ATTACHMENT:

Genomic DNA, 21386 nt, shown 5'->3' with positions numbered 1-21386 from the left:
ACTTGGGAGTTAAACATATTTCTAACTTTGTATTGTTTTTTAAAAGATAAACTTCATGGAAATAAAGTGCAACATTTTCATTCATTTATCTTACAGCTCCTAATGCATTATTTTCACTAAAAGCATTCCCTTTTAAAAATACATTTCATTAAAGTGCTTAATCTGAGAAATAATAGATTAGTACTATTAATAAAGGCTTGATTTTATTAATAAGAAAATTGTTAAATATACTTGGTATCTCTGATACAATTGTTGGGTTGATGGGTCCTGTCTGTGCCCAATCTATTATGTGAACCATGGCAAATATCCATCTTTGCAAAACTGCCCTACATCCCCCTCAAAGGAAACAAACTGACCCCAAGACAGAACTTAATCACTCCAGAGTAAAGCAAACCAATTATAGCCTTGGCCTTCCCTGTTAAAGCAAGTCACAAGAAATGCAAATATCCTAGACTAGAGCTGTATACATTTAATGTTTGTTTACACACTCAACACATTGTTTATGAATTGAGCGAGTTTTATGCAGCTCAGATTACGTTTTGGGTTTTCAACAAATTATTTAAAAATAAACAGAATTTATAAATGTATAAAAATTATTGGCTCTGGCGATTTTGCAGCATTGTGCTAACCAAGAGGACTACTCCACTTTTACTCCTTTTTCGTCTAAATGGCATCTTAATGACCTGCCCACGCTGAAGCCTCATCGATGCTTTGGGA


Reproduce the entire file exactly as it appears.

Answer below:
Genomic DNA, 21386 nt, shown 5'->3' with positions numbered 1-21386 from the left:
ACTTGGGAGTTAAACATATTTCTAACTTTGTATTGTTTTTTAAAAGATAAACTTCATGGAAATAAAGTGCAACATTTTCATTCATTTATCTTACAGCTCCTAATGCATTATTTTCACTAAAAGCATTCCCTTTTAAAAATACATTTCATTAAAGTGCTTAATCTGAGAAATAATAGATTAGTACTATTAATAAAGGCTTGATTTTATTAATAAGAAAATTGTTAAATATACTTGGTATCTCTGATACAATTGTTGGGTTGATGGGTCCTGTCTGTGCCCAATCTATTATGTGAACCATGGCAAATATCCATCTTTGCAAAACTGCCCTACATCCCCCTCAAAGGAAACAAACTGACCCCAAGACAGAACTTAATCACTCCAGAGTAAAGCAAACCAATTATAGCCTTGGCCTTCCCTGTTAAAGCAAGTCACAAGAAATGCAAATATCCTAGACTAGAGCTGTATACATTTAATGTTTGTTTACACACTCAACACATTGTTTATGAATTGAGCGAGTTTTATGCAGCTCAGATTACGTTTTGGGTTTTCAACAAATTATTTAAAAATAAACAGAATTTATAAATGTATAAAAATTATTGGCTCTGGCGATTTTGCAGCATTGTGCTAACCAAGAGGACTACTCCACTTTTACTCCTTTTTCGTCTAAATGGCATCTTAATGACCTGCCCACGCTGAAGCCTCATCGATGCTTTGGGA